We took 10 months to analyze all the input, to stave off state legislature and Congressional attempts to trash the analysis and start over. We met numerous times with industry. They were upset that so little was leased - they felt it wouldn't be worth their while because of the restrictions on surface use and because it was strung out in a long narrow pattern unsuitable for full field development. The team also needed to incorporate new information, such as occupied habitat data on westslope cutthroat trout and grizzly bear (which eliminated a few more areas). As the Forest Supervisor, I finally decided that leasing -- in the only manner that protected the significant values of the RMF -- didn?t benefit anyone. The evidence was clear that the RMF was ecologically unique and irreplaceable. People were strongly bonded to the landscape and there were no equivalent substitutes for experiences they found on the RMF.

I decided to not lease any of it, i.e., select the No Action Alternative for the RMF. The Jefferson Division didn't change from the DEIS. Of course, I knew that such a choice may bring about unintended political consequences and could be detrimental to my career and me personally. However, it seemed a worthy risk to take in return for the overwhelming benefits to a great number of people now and in the future, not to mention the protection of such a stunning landscape.

The decision process was left up to me, as Forest Supervisor, as it was supposed to be. Jack Ward Thomas, the Chief of the Forest Service, told me he had gotten alot of pressure to direct the decision but told folks he was letting it up to me. Likewise with the Regional Foresters at the time, Hal Salwasser, then Dale Bosworth. I believe that they also thought it was a tar-baby and were quite content to leave it to me and my team.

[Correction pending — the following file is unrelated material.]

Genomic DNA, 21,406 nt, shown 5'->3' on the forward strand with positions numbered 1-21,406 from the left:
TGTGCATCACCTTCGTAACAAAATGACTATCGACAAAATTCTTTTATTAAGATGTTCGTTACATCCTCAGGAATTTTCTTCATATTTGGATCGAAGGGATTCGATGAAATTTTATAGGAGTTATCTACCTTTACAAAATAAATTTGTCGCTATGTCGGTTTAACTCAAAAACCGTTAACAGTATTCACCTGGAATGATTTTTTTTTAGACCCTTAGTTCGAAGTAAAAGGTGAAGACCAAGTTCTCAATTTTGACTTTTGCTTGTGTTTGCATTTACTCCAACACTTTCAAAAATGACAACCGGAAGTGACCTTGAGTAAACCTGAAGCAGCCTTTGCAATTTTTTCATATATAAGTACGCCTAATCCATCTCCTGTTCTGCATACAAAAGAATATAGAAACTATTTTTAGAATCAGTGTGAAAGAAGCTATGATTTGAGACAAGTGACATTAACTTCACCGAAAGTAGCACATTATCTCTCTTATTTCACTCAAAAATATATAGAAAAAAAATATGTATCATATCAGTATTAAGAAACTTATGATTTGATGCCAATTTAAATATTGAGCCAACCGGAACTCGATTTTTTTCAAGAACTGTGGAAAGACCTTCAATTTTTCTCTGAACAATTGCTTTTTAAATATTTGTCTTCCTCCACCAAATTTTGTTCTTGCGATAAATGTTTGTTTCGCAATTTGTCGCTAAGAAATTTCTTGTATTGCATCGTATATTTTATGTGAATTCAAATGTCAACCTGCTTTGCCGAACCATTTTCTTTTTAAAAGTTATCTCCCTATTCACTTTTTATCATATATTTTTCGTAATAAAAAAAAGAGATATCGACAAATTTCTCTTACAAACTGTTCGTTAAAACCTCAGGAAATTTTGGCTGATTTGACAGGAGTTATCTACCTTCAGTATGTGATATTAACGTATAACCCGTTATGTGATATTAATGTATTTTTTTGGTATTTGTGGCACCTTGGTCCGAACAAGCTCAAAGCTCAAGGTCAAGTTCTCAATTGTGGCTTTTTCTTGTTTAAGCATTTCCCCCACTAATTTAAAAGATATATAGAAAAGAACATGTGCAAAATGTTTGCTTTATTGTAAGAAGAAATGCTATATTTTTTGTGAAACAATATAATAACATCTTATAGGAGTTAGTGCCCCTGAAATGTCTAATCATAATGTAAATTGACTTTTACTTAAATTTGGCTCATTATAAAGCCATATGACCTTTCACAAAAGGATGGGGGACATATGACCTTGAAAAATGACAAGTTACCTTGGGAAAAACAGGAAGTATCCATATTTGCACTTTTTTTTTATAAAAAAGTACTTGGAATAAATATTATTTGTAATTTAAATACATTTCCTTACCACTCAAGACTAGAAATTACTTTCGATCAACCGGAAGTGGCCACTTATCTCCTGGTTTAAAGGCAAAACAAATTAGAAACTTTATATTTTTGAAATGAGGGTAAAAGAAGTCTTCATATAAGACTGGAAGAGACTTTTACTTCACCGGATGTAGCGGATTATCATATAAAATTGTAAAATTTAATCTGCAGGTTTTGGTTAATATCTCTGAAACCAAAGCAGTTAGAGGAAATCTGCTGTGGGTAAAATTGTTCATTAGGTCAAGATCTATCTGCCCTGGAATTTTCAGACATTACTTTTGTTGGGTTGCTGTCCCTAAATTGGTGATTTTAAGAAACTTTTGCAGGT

Once reaching the decision, I had justify the decision to my forest staff, the hierarchy within the Forest Service, then duplicate the process with Bureau of Land Management (they were co-signators) and then clear it with the Under Secretaries of Interior and Agriculture. I was challenged but not to any overwhelming extent. I frankly don't think anyone thought a person could actually select the No Action alternative and live to tell about it!

Finally on 9/27/97, I held a press conference and announced the decision. I based the decision on people's sense of place -their connection to the landscape - and the outstanding ecological values. We got three appeals. One dismissed and the other two combined. (By comparison, when the Badger-Two Medicine - a small part of the RMF - was fully leased in 1982, there were 52 appeals.) The appeals were based on a random assortment of claims, none of which were upheld. One claim by the appellants that I 'listened too much to the public.'

RMOGA filed the lawsuit, Independent Petroleum Producers Assoc. joined them. RMOGA went defunct. IPPA continued the suit and hired Mountain States Legal Foundation to represent them. The Federal District Court didn't buy any of their claims and since they were a different set of claims than those in the appeals, it was judged they didn't have standing. The judge told added that even if they did have standing, he still would have thrown the case out for lack of merit. Plaintiffs appealed to the 9th Circuit, which threw it out on all counts - including being arbitrary and capricious, and the sense of place emphasis.

Bottom line: the EIS was well-crafted, scientifically solid, and the public involvement was complete and comprehensive. The range of alternatives was appropriate, the No Action alternative is a legitimate choice, and sense of place can be used as a criterion (although I know of no other major decision that was based on it). The Forest Supervisor was the appropriate authority to make the decision since it's not a permanent ban, which only Congress can do.

© Gloria Flora 2003